It will be possible for "verified admins" to apply Exchange transport rules to Yammer sometime in "early May" of this year, according to a Microsoft support article.

Microsoft expects to roll out "a new external messaging feature in Yammer" that will let organizations establish social networking connections with people outside their network. Information will stay secure, Microsoft is promising, "because outside participants only access the conversations they have been added to and not the rest of the information in your network." IT departments will be able to "monitor any conversation that originated in their network," as well as employee connections outside the network, as a security measure, according to Microsoft.

Yammer will be integrated with Office 365 Groups in the near future, which will allow data to move across "Yammer, Outlook, OneDrive, Skype and Delve," Microsoft is also promising.

Yammer is an example of possible cloud product drift from the server product since the social networking app only runs off Microsoft's cloud-computing infrastructure. It can't be run on a private server.

Another user improvement planned for SharePoint 2016 will be integration with Office 365 Video. The Office 365 Video feature is a portal for displaying and discovering an organization's video content. It's powered by Azure Media Services, Microsoft's cloud-based broadcasting infrastructure for content providers. Microsoft released a preview of it last fall, but it is rolling out the Office 365 Video service worldwide today to organizations subscribing to its Office 365 E1, E3 and E4 plans. It will be available at no additional cost except for any increased SharePoint Online pooled storage costs incurred, according to an announcement. The rollout is happening worldwide over the next one-to-two months. In the future, it will be possible to use this service to embed videos into Yammer feeds, SharePoint Sites and blogs, Microsoft indicated.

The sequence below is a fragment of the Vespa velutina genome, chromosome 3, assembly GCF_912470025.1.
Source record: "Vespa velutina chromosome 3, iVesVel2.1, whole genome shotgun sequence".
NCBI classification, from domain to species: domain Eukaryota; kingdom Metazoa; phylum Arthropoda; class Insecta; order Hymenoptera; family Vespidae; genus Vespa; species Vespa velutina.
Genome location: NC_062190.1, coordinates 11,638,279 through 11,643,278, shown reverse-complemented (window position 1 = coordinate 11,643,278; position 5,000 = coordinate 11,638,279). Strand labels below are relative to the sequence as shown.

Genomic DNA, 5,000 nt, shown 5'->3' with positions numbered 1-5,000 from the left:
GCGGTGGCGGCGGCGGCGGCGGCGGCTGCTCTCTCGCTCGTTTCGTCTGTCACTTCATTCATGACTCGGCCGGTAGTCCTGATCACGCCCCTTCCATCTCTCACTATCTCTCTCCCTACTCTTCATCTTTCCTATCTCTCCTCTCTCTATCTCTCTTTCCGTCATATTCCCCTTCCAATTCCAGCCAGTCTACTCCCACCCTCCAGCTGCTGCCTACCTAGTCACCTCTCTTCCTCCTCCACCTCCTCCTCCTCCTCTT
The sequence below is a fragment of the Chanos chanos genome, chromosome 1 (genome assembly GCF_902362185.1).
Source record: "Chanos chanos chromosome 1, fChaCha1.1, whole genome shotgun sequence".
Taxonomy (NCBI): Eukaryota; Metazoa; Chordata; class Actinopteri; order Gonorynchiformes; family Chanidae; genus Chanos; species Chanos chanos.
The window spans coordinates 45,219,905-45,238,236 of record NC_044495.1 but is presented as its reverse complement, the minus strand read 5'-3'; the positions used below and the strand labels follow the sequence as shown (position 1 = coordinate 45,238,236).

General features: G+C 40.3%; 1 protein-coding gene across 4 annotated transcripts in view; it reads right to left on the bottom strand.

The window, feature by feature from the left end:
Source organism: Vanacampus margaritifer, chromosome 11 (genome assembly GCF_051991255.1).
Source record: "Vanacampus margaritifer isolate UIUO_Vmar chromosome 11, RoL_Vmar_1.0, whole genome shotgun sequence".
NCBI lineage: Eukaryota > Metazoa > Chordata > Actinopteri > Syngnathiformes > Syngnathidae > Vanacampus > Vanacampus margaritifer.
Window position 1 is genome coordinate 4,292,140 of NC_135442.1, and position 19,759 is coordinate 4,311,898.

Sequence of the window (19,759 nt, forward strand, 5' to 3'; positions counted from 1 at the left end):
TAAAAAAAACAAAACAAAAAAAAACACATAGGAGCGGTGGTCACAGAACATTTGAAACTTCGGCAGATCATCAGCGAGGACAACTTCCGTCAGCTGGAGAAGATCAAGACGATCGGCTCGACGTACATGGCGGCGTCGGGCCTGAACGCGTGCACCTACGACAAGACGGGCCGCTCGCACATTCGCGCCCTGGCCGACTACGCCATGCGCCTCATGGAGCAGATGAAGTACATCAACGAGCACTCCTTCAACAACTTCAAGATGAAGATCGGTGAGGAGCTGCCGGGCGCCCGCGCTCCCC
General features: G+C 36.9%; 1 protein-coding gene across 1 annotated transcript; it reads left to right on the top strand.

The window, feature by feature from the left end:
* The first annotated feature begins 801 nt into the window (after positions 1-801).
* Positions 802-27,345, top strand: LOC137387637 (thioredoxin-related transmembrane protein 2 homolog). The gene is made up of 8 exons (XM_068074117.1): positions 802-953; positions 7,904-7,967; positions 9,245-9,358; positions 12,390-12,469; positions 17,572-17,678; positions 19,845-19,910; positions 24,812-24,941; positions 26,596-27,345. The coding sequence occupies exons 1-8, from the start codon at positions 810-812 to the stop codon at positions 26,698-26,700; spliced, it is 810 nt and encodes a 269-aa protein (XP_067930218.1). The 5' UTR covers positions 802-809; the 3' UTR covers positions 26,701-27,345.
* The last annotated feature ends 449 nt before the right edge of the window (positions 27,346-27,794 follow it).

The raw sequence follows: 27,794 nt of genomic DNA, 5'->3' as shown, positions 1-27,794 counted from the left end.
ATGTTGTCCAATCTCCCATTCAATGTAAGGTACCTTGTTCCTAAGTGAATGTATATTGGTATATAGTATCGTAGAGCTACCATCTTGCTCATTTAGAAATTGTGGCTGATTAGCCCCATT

Compliance Improvements
Microsoft plans to bring its Office 365 data loss prevention document protection scheme to SharePoint 2016. Typically, Microsoft's data loss protection system prevents information disclosure by filtering e-mail messages and attachments using Exchange transport rules, according to a Microsoft TechNet library article.

SharePoint 2016 will get investments in data loss prevention technology, plus "new scenarios to enable data encryption," according to Microsoft's announcement. It also will have compliance tools that will work across SharePoint Server and Office 365 services.

Most of what Microsoft announced today lacked specific details. The company plans to explain these SharePoint 2016 product advances more at its Ignite event happening next month.

IT pros also got a little SharePoint 2016 encouragement last month from Bill Baer, senior technical product manager at Microsoft. He outlined that a more simplified update process would be coming in the SharePoint 2016 product.

About the Author

Kurt Mackie is senior news producer for the 1105 Enterprise Computing Group.